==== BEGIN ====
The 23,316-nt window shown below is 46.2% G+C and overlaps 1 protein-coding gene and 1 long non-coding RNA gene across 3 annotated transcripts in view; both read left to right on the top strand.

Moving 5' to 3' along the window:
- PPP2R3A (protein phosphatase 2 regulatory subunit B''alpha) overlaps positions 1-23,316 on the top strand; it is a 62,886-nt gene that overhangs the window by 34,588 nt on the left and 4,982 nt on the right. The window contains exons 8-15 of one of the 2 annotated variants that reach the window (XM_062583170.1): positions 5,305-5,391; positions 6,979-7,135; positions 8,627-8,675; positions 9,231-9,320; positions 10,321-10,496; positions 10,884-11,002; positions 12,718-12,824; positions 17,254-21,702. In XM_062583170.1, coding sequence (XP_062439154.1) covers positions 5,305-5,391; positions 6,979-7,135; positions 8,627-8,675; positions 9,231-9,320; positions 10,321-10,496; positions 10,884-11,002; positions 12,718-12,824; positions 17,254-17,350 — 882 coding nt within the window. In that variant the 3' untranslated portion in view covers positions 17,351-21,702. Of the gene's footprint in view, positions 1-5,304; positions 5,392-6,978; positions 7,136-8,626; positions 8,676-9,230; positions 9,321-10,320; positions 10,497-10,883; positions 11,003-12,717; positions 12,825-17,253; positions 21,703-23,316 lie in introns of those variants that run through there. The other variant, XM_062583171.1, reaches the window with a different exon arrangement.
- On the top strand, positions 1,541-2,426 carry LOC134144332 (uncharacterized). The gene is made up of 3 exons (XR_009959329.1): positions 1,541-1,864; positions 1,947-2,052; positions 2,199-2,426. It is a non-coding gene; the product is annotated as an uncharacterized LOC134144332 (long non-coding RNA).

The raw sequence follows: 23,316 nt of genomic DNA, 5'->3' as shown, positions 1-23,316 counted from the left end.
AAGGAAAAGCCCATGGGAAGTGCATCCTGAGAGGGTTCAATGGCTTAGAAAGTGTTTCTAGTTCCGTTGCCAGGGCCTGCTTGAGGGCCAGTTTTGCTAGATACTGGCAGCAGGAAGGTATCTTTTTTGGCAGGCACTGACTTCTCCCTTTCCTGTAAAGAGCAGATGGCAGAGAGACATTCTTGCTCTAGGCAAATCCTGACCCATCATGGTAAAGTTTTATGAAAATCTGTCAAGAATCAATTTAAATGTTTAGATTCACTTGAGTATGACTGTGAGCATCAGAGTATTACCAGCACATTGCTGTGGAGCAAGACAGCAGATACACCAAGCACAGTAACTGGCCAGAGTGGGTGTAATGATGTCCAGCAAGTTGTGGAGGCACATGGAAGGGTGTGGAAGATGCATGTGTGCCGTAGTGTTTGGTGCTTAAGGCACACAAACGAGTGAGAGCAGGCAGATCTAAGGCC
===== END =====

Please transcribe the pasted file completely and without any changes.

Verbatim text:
The 23,316-nt window shown below is 46.2% G+C and overlaps 1 protein-coding gene and 1 long non-coding RNA gene across 3 annotated transcripts in view; both read left to right on the top strand.

Moving 5' to 3' along the window:
- PPP2R3A (protein phosphatase 2 regulatory subunit B''alpha) overlaps positions 1-23,316 on the top strand; it is a 62,886-nt gene that overhangs the window by 34,588 nt on the left and 4,982 nt on the right. The window contains exons 8-15 of one of the 2 annotated variants that reach the window (XM_062583170.1): positions 5,305-5,391; positions 6,979-7,135; positions 8,627-8,675; positions 9,231-9,320; positions 10,321-10,496; positions 10,884-11,002; positions 12,718-12,824; positions 17,254-21,702. In XM_062583170.1, coding sequence (XP_062439154.1) covers positions 5,305-5,391; positions 6,979-7,135; positions 8,627-8,675; positions 9,231-9,320; positions 10,321-10,496; positions 10,884-11,002; positions 12,718-12,824; positions 17,254-17,350 — 882 coding nt within the window. In that variant the 3' untranslated portion in view covers positions 17,351-21,702. Of the gene's footprint in view, positions 1-5,304; positions 5,392-6,978; positions 7,136-8,626; positions 8,676-9,230; positions 9,321-10,320; positions 10,497-10,883; positions 11,003-12,717; positions 12,825-17,253; positions 21,703-23,316 lie in introns of those variants that run through there. The other variant, XM_062583171.1, reaches the window with a different exon arrangement.
- On the top strand, positions 1,541-2,426 carry LOC134144332 (uncharacterized). The gene is made up of 3 exons (XR_009959329.1): positions 1,541-1,864; positions 1,947-2,052; positions 2,199-2,426. It is a non-coding gene; the product is annotated as an uncharacterized LOC134144332 (long non-coding RNA).

The raw sequence follows: 23,316 nt of genomic DNA, 5'->3' as shown, positions 1-23,316 counted from the left end.
AAGGAAAAGCCCATGGGAAGTGCATCCTGAGAGGGTTCAATGGCTTAGAAAGTGTTTCTAGTTCCGTTGCCAGGGCCTGCTTGAGGGCCAGTTTTGCTAGATACTGGCAGCAGGAAGGTATCTTTTTTGGCAGGCACTGACTTCTCCCTTTCCTGTAAAGAGCAGATGGCAGAGAGACATTCTTGCTCTAGGCAAATCCTGACCCATCATGGTAAAGTTTTATGAAAATCTGTCAAGAATCAATTTAAATGTTTAGATTCACTTGAGTATGACTGTGAGCATCAGAGTATTACCAGCACATTGCTGTGGAGCAAGACAGCAGATACACCAAGCACAGTAACTGGCCAGAGTGGGTGTAATGATGTCCAGCAAGTTGTGGAGGCACATGGAAGGGTGTGGAAGATGCATGTGTGCCGTAGTGTTTGGTGCTTAAGGCACACAAACGAGTGAGAGCAGGCAGATCTAAGGCC